This study could help explain why women are underrepresented at nearly every rung of the scientific ladder. As the authors write, “Even the most recent surveys indicate that the proportion of women declines at every career step, including promotion to full professorship. Women also earn lower salaries, receive fewer research grants, and receive fewer citations than their male colleagues.”

For every middling man failing up, of course, another competent guy is just trying to make his way in the world. And there’s no indication that the male authors intended to boost their work at the expense of their female colleagues. But there’s a reason the phrase Grant me the confidence of a mediocre white man took off. This study and others speak to the many advantages men gain by being willing to talk themselves up. Other studies suggest that women are less eager to self-promote than men are. One study published in 2017 found that in the past two decades, male academics have cited their own work 70 percent more frequently than women have, and that women are more likely than men to not cite their own work at all.

In 2014, the journalist Claire Shipman, with her co-author Katty Kay, wrote that she “had a habit of telling people she was ‘just lucky’—in the right place at the right time—when asked how she became a CNN correspondent in Moscow while still in her 20s.” Even Sheryl Sandberg, of Lean In fame, was reluctant to attribute her success to her “core skills” instead of luck and hard work in a 2013 interview with CBS, even as she chided women for doing just that. “People tend to comply with stereotypes because otherwise they fear backlash,” Lerchenmueller says. “Women are portrayed as more communal, but men supposedly have this competitive gene.” Lerchenmueller’s study, for what it’s worth, was written by three men. And they made sure to leave the offending positive adjectives out of their own abstract.

Laurie Rudman, a social psychologist at Rutgers University who was not involved in the study, points to research she and others have done that suggests women are less likely to promote themselves during job interviews than men are. Other studies have found that women shy away from self-promotion because they don’t feel as entitled to speak highly of their talents as men do. “It could be that women are advised more than men by reviewers and editors to ‘tone down’ the novelty claims of their work,” Rudman told me via email. “Alternatively, women may be censoring themselves (to avoid that criticism). These explanations are not mutually exclusive.”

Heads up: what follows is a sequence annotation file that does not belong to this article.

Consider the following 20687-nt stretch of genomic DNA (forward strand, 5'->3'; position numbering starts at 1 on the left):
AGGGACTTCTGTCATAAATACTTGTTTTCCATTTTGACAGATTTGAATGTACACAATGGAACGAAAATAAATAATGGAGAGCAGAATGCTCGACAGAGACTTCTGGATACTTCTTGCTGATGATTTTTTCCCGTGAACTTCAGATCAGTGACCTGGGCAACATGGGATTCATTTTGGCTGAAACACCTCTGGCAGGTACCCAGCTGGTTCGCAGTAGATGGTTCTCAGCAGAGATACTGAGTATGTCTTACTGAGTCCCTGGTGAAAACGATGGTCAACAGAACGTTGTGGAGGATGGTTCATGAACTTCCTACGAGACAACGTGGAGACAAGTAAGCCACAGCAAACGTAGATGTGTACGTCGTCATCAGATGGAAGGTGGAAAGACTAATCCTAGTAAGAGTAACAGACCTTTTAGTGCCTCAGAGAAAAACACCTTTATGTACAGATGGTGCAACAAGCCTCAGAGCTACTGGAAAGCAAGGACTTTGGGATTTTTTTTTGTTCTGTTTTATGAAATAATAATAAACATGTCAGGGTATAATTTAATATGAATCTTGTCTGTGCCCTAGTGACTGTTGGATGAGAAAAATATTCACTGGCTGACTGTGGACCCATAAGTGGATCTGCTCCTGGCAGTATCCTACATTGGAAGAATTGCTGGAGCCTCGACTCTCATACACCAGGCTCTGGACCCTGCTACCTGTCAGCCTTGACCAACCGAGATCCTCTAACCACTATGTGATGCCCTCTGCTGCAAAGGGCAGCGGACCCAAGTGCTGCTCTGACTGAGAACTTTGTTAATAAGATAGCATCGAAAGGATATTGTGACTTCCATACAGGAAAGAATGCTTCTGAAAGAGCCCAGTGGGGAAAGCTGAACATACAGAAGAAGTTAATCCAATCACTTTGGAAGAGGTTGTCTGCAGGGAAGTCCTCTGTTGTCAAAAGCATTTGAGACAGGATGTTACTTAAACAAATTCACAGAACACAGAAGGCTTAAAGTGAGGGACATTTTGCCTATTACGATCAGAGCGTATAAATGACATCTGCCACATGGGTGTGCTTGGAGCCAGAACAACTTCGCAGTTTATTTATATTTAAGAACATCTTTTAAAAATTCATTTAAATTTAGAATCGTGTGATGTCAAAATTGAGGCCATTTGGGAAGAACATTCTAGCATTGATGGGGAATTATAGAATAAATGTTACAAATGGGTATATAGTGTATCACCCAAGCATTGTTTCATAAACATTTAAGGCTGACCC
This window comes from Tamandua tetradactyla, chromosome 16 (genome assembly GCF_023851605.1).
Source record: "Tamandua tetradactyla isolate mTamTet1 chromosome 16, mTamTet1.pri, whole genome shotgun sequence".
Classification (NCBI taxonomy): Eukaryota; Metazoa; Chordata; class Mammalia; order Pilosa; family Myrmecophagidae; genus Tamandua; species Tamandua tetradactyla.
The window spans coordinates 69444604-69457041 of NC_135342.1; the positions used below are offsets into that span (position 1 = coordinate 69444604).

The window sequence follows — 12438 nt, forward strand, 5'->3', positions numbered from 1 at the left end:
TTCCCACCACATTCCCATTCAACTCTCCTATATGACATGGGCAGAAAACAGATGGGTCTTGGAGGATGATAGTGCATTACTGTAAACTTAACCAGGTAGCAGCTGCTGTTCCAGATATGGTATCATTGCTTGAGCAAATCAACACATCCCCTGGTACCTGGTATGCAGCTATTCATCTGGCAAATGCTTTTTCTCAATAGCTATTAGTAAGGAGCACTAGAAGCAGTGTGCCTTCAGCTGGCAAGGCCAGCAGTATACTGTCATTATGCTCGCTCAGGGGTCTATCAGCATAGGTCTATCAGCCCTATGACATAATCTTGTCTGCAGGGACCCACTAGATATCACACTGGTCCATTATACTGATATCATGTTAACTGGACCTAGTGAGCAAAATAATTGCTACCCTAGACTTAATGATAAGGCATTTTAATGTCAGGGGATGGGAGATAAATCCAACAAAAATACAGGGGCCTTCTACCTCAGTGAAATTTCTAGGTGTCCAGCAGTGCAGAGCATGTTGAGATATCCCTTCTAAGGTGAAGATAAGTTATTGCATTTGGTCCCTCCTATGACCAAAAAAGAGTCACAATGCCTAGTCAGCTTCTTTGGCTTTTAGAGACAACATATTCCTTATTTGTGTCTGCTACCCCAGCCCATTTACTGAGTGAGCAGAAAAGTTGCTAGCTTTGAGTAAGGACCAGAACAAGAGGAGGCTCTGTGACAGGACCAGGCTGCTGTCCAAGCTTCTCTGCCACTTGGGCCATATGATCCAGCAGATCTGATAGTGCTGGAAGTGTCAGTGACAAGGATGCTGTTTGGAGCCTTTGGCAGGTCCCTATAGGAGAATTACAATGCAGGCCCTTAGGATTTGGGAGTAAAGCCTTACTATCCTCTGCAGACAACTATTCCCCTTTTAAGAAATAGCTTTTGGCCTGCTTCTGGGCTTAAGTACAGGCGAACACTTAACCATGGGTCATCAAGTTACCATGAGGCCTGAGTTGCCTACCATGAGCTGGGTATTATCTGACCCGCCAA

This current study doesn’t provide a remedy for this bragging gap in science. Telling women to punch up their findings would be strange, especially as the replication crisis casts doubt on the veracity of many well-regarded scientific studies. And forcing researchers to strip all adjectives from their studies would make scientific journals—which are already very dry reading—positively arid.

Instead, Lerchenmueller says, the answer might simply be to build awareness that this disparity exists. Perhaps if scientific-journal editors realize that male scientists are more forthcoming about the positive attributes of their research, they can look more closely at descriptors such as novel and unique to see if the study actually merits them. Or if it’s just another case of a confident man leaning in a little too hard.